As the company needed installers for a solar project in Leyte, eight (8) fisherfolks stepped up to undergo the training. When these volunteers became part of the company's workforce, they received a much better and more sustainable opportunity to make a living. Currently, the Pamilacan and Leyte communities enjoy the benefits of having a reliable source of electricity that will last for at least 25 years.

As the volunteers became part of the company, they could finally support and provide for their families. As one volunteer said (translated): "I am overjoyed that I have reached this far with WeGen - I never thought I would reach this far."

Through WeGen, the families no longer need to settle for illegal fishing to make a living. More importantly, the community realized that their hard work would also pay forward and benefit more Filipinos, as much as it has changed the lives of their own families.

Link to "The Heroes of Pamilacan": https://www.youtube.com/watch?v=VKcgIbx9wsA

Business benefit

Through these training initiatives that eventually turned out as partnerships in advocating for renewable energy sources, WeGen reached more provinces and installed more solar panels in more communities. To date, it continues to extend its support and transform the lives of Pamilacan communities through solar energy.

Kaya napakahalaga ng partnership with the goals which is SDG 17. We really work with dioceses na nandun for the communities. Then the Catholic churches also help us (reach out to these communities). So usually, meron talaga kaming partner na local on-the-ground." (That's why the partnership with goals which is SDG 17, is really important. We work closely with the dioceses and the Catholic churches to reach these communities. We have partners on the ground to help us out). - Ms. Christianne Santos, WeGen Social Transformation Manager

Ms. Ina Alleco Silverio, WeGen Social Transformation Manager, also added: "We have to work with LGUs din, kasi si Sir Charlie (WeGen's current Chairman and President) used to be a mayor in Bohol. So alam niya yung working units ng local government." (We also have to work closely with the LGUs, since Mr. Charlie Ayco used to be a mayor in Bohol, Philippines). He has experience working with and for the local government units).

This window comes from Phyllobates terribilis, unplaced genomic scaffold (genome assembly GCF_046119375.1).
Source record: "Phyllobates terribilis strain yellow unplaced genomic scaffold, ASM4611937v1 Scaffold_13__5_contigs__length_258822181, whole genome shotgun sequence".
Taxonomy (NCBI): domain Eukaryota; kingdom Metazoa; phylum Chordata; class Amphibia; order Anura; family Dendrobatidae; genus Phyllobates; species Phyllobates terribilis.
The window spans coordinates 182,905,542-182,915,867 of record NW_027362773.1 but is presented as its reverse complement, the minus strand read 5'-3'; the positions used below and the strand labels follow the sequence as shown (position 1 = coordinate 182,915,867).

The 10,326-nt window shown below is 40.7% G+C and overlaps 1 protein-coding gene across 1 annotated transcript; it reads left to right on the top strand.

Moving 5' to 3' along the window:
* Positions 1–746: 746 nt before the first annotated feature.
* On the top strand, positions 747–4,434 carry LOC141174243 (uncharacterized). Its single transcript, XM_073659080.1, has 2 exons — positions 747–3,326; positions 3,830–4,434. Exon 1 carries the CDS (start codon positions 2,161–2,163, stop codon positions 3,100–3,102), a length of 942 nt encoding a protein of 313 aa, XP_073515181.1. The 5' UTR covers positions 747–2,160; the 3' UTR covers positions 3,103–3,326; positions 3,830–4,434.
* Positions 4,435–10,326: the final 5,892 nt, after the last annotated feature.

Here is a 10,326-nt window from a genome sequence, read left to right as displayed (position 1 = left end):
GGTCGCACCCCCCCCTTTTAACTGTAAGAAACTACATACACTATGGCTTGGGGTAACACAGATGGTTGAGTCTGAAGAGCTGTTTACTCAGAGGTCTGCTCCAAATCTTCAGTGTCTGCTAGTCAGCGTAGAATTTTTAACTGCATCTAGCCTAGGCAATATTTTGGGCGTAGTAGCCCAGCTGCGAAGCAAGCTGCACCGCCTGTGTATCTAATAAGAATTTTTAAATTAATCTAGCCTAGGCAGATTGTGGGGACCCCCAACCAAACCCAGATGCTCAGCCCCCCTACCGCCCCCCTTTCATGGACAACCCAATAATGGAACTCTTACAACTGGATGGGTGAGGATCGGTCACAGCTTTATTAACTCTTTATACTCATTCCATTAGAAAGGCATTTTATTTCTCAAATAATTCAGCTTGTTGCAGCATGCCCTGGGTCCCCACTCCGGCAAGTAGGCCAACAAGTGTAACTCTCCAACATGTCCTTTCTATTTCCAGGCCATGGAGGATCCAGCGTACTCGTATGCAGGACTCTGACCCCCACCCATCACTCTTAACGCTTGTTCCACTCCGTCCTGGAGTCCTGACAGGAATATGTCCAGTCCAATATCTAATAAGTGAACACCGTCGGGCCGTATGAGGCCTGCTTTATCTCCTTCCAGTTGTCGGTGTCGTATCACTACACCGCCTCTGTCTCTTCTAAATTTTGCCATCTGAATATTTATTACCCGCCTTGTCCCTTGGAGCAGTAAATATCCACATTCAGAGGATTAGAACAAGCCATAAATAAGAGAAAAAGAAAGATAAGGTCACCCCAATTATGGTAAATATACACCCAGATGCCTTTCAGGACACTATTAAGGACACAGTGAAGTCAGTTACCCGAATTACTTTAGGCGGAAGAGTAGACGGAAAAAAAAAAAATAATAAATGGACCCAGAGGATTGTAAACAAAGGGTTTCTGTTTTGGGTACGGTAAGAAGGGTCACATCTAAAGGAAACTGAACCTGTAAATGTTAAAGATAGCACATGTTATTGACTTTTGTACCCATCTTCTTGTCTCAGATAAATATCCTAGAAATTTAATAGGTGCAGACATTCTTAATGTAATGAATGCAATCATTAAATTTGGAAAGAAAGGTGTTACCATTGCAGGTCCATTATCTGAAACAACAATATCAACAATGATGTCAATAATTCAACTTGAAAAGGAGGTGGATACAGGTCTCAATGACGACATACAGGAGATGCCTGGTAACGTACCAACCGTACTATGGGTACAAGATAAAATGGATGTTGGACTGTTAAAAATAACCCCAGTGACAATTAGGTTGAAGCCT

With more reliable electricity, communities thrive as students access more information through the internet, families get to support their needs, the communities thrive and generate more income through small businesses. Communities also live more conveniently and become more connected to their families in the other parts of the country. Finally, communities get to be more connected to deliver the message that renewable energy is the hope for the Filipinos.

Through partnerships with marginalized communities, WeGen echoes its vision to power communities and to share the importance of preserving our natural resources for the next generations. The company also installed solar panels in Catholic churches in different parts of the country, hoping to engage more communities to be co-advocates with Pope Francis' call for ecological conversion.

Social and environmental benefit

Unlike other for-profit companies, We-Gen changes the trend of doing business. The 39 kW Pamilacan project is a Php 10-million solar energy system donated by WeGen to provide daytime power to the Pamilacan communities. The movement does not stop as the Pamilacan volunteers pay it forward to also reach out to communities with no reliable electricity.

More importantly, WeGen provided a better alternative for their source of living. Because they now understand the dangers and the damages from illegal fishing, the volunteer villagers have shifted away from fishing. They are now more motivated to work as solar panel installers. These former fishermen found more meaning in their jobs and became a channel to bless other communities with their skills and new know-how.

Interviews

Ms. Ina Alleco Silverio, Social Transformation Managers

Ms. Christianne Santos, Social Transformation Managers

Photo of interviewee

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WeGen Distributed Energy

WeGen Distributed Energy

Pasig City, PH

Business Website: https://www.wegen-energy.com/ph/

Year Founded: 2015

Number of Employees: 51 to 200

WeGen Distributed Energy is a solar design company established in the Philippines in 2015 which uses advanced photovoltaic panels, battery storage, and software technologies. The company lives by its vision on "the power of sharing" and gives before it even receives.

WeGen not only provides a better alternative for coal-fired electricity, but it is also even more passionate to help off-grid communities flourish as they get to have access to reliable electricity. As part of their partnership for goals, WeGen's clients and communities become their partners to raise awareness against environmental destruction and the need for sustainable solutions.

Its late founder, Michael Saalfeld, has advocated renewable energy and the environment since he was 20 years old. His vision to improve the lives of the communities with solar energy continues to live on through the WeGen Team.